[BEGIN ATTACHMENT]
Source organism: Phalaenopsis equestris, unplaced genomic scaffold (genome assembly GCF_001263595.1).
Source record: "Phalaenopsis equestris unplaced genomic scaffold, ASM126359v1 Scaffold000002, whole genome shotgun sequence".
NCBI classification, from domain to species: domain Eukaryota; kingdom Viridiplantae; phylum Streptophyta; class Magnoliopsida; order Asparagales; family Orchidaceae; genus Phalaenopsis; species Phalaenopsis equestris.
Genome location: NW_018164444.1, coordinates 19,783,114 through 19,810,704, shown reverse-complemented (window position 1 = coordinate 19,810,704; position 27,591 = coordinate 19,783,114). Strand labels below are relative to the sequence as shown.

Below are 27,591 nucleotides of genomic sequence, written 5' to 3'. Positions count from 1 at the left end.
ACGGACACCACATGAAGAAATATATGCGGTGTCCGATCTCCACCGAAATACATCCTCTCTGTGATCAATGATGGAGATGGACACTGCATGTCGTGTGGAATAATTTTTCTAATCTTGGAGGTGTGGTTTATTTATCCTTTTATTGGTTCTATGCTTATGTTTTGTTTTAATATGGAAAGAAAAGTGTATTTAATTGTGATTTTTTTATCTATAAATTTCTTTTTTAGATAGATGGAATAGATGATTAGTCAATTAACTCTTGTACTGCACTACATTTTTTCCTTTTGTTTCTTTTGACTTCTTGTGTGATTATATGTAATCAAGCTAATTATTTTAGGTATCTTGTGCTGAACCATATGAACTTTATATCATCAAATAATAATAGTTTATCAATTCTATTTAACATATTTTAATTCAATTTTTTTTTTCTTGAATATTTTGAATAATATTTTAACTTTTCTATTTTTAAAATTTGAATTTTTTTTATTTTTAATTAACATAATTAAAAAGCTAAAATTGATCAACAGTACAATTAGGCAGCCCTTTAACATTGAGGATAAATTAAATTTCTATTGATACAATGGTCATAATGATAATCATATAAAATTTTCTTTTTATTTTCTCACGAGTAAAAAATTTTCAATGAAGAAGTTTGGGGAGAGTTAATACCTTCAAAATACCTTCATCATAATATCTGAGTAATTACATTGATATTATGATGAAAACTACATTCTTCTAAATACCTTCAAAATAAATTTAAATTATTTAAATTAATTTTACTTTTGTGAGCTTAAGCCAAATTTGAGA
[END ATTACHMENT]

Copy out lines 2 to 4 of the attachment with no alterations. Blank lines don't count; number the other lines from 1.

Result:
Source record: "Phalaenopsis equestris unplaced genomic scaffold, ASM126359v1 Scaffold000002, whole genome shotgun sequence".
NCBI classification, from domain to species: domain Eukaryota; kingdom Viridiplantae; phylum Streptophyta; class Magnoliopsida; order Asparagales; family Orchidaceae; genus Phalaenopsis; species Phalaenopsis equestris.
Genome location: NW_018164444.1, coordinates 19,783,114 through 19,810,704, shown reverse-complemented (window position 1 = coordinate 19,810,704; position 27,591 = coordinate 19,783,114). Strand labels below are relative to the sequence as shown.